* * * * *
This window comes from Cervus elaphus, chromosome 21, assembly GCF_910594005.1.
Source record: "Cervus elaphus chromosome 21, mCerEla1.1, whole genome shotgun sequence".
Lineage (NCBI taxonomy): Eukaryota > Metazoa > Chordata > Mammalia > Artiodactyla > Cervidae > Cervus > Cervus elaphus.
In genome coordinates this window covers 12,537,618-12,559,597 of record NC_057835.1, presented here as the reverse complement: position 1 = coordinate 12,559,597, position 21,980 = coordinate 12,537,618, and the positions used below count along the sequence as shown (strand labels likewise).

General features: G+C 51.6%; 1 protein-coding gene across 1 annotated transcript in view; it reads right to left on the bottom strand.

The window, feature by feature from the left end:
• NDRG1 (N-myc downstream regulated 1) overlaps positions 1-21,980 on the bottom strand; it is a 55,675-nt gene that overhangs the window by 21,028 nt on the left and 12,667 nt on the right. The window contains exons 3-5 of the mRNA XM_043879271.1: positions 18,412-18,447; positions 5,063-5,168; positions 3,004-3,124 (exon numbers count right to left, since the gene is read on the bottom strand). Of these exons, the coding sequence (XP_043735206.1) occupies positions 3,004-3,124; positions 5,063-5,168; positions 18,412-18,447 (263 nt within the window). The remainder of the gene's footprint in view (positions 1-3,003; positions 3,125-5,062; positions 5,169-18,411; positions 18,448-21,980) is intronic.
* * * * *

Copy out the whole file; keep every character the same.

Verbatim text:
This window comes from Cervus elaphus, chromosome 21, assembly GCF_910594005.1.
Source record: "Cervus elaphus chromosome 21, mCerEla1.1, whole genome shotgun sequence".
Lineage (NCBI taxonomy): Eukaryota > Metazoa > Chordata > Mammalia > Artiodactyla > Cervidae > Cervus > Cervus elaphus.
In genome coordinates this window covers 12,537,618-12,559,597 of record NC_057835.1, presented here as the reverse complement: position 1 = coordinate 12,559,597, position 21,980 = coordinate 12,537,618, and the positions used below count along the sequence as shown (strand labels likewise).

General features: G+C 51.6%; 1 protein-coding gene across 1 annotated transcript in view; it reads right to left on the bottom strand.

The window, feature by feature from the left end:
• NDRG1 (N-myc downstream regulated 1) overlaps positions 1-21,980 on the bottom strand; it is a 55,675-nt gene that overhangs the window by 21,028 nt on the left and 12,667 nt on the right. The window contains exons 3-5 of the mRNA XM_043879271.1: positions 18,412-18,447; positions 5,063-5,168; positions 3,004-3,124 (exon numbers count right to left, since the gene is read on the bottom strand). Of these exons, the coding sequence (XP_043735206.1) occupies positions 3,004-3,124; positions 5,063-5,168; positions 18,412-18,447 (263 nt within the window). The remainder of the gene's footprint in view (positions 1-3,003; positions 3,125-5,062; positions 5,169-18,411; positions 18,448-21,980) is intronic.